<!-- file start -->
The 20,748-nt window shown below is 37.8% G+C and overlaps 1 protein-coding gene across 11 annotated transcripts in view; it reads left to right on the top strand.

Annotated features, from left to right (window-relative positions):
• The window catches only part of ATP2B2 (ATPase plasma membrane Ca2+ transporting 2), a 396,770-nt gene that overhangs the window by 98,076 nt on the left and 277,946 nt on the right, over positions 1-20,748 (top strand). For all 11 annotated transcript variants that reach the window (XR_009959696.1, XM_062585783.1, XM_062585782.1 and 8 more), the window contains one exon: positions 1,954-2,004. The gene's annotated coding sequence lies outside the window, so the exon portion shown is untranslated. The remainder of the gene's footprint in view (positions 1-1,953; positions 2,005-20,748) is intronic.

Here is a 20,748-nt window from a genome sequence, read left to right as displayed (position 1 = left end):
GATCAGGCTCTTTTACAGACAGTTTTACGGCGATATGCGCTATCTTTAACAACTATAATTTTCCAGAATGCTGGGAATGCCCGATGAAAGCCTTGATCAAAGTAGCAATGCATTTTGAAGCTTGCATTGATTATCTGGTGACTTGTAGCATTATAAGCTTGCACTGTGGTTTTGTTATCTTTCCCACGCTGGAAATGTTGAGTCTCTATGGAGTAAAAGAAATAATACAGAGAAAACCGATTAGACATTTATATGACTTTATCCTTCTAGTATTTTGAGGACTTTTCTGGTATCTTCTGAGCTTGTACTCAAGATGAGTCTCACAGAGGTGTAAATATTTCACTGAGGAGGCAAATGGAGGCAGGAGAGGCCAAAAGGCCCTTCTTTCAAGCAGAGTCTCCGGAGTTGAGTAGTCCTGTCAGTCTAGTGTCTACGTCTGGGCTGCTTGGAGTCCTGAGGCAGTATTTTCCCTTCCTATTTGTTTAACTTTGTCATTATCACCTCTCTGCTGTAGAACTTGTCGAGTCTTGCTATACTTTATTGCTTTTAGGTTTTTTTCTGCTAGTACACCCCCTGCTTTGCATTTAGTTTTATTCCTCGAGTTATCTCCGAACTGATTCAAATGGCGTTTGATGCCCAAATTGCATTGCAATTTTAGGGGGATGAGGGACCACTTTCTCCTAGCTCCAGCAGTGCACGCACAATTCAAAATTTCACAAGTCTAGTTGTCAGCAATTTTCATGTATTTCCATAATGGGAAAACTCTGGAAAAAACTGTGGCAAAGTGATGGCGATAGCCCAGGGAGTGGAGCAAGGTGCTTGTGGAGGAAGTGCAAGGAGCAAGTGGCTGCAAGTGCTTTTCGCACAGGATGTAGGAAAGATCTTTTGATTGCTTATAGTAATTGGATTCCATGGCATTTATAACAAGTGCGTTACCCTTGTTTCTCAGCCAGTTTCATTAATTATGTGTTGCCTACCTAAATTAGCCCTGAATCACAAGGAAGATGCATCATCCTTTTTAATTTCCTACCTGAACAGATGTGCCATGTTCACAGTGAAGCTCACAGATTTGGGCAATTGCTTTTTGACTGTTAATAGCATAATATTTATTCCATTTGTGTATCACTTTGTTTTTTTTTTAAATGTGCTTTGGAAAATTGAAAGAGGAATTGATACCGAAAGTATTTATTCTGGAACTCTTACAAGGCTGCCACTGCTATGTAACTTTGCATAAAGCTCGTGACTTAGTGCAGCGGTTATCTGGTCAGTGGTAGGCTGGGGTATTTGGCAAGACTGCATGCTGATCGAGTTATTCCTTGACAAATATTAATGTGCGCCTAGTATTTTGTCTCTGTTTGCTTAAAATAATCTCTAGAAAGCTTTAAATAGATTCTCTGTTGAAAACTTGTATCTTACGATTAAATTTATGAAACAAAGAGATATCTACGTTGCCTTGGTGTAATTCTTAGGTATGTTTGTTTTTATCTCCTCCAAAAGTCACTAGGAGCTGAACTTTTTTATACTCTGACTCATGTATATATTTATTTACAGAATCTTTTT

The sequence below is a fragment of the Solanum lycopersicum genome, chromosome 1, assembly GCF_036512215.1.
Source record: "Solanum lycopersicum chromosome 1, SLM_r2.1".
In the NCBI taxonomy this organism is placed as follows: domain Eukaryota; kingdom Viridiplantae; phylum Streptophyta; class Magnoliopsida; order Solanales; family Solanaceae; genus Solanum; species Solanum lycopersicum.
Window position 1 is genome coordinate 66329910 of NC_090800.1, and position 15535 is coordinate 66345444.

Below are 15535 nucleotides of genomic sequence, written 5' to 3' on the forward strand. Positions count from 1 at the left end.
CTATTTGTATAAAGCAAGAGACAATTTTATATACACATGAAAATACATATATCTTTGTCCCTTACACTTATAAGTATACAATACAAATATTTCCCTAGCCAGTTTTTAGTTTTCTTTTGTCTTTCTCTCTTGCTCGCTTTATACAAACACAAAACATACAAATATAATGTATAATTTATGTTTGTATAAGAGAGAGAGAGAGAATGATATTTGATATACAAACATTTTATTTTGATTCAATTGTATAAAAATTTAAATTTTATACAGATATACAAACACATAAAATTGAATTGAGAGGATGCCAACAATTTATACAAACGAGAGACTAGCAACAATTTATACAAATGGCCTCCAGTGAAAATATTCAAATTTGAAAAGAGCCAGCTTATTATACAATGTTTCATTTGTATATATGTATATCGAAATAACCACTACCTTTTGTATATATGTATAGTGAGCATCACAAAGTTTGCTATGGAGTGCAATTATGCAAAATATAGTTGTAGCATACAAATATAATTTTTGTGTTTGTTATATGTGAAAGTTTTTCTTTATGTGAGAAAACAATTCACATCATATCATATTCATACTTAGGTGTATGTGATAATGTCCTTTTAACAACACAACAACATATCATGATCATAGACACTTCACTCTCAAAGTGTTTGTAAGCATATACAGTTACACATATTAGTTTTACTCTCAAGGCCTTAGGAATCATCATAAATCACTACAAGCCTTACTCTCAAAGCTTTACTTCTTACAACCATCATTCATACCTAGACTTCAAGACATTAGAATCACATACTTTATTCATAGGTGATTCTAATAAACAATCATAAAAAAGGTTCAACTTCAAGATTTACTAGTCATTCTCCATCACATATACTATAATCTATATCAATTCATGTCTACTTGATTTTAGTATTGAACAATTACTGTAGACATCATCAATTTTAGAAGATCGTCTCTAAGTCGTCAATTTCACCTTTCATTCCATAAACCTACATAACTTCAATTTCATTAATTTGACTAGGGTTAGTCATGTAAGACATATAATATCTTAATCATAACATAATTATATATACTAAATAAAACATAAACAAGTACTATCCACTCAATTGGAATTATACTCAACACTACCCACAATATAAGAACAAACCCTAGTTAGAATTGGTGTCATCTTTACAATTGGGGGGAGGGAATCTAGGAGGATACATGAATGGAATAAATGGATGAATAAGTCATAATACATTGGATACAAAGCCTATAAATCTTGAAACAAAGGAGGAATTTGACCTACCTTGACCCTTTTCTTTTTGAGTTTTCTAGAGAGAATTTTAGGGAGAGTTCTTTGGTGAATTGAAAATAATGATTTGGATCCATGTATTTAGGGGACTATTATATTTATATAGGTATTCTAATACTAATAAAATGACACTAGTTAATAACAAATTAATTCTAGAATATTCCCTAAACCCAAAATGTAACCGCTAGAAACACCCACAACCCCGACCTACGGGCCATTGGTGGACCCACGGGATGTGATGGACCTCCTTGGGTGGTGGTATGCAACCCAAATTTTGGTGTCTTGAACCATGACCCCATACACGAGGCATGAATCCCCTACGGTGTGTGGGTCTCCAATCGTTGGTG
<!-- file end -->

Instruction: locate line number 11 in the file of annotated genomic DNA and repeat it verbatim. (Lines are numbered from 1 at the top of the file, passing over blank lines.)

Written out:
CTATTTGTATAAAGCAAGAGACAATTTTATATACACATGAAAATACATATATCTTTGTCCCTTACACTTATAAGTATACAATACAAATATTTCCCTAGCCAGTTTTTAGTTTTCTTTTGTCTTTCTCTCTTGCTCGCTTTATACAAACACAAAACATACAAATATAATGTATAATTTATGTTTGTATAAGAGAGAGAGAGAGAATGATATTTGATATACAAACATTTTATTTTGATTCAATTGTATAAAAATTTAAATTTTATACAGATATACAAACACATAAAATTGAATTGAGAGGATGCCAACAATTTATACAAACGAGAGACTAGCAACAATTTATACAAATGGCCTCCAGTGAAAATATTCAAATTTGAAAAGAGCCAGCTTATTATACAATGTTTCATTTGTATATATGTATATCGAAATAACCACTACCTTTTGTATATATGTATAGTGAGCATCACAAAGTTTGCTATGGAGTGCAATTATGCAAAATATAGTTGTAGCATACAAATATAATTTTTGTGTTTGTTATATGTGAAAGTTTTTCTTTATGTGAGAAAACAATTCACATCATATCATATTCATACTTAGGTGTATGTGATAATGTCCTTTTAACAACACAACAACATATCATGATCATAGACACTTCACTCTCAAAGTGTTTGTAAGCATATACAGTTACACATATTAGTTTTACTCTCAAGGCCTTAGGAATCATCATAAATCACTACAAGCCTTACTCTCAAAGCTTTACTTCTTACAACCATCATTCATACCTAGACTTCAAGACATTAGAATCACATACTTTATTCATAGGTGATTCTAATAAACAATCATAAAAAAGGTTCAACTTCAAGATTTACTAGTCATTCTCCATCACATATACTATAATCTATATCAATTCATGTCTACTTGATTTTAGTATTGAACAATTACTGTAGACATCATCAATTTTAGAAGATCGTCTCTAAGTCGTCAATTTCACCTTTCATTCCATAAACCTACATAACTTCAATTTCATTAATTTGACTAGGGTTAGTCATGTAAGACATATAATATCTTAATCATAACATAATTATATATACTAAATAAAACATAAACAAGTACTATCCACTCAATTGGAATTATACTCAACACTACCCACAATATAAGAACAAACCCTAGTTAGAATTGGTGTCATCTTTACAATTGGGGGGAGGGAATCTAGGAGGATACATGAATGGAATAAATGGATGAATAAGTCATAATACATTGGATACAAAGCCTATAAATCTTGAAACAAAGGAGGAATTTGACCTACCTTGACCCTTTTCTTTTTGAGTTTTCTAGAGAGAATTTTAGGGAGAGTTCTTTGGTGAATTGAAAATAATGATTTGGATCCATGTATTTAGGGGACTATTATATTTATATAGGTATTCTAATACTAATAAAATGACACTAGTTAATAACAAATTAATTCTAGAATATTCCCTAAACCCAAAATGTAACCGCTAGAAACACCCACAACCCCGACCTACGGGCCATTGGTGGACCCACGGGATGTGATGGACCTCCTTGGGTGGTGGTATGCAACCCAAATTTTGGTGTCTTGAACCATGACCCCATACACGAGGCATGAATCCCCTACGGTGTGTGGGTCTCCAATCGTTGGTG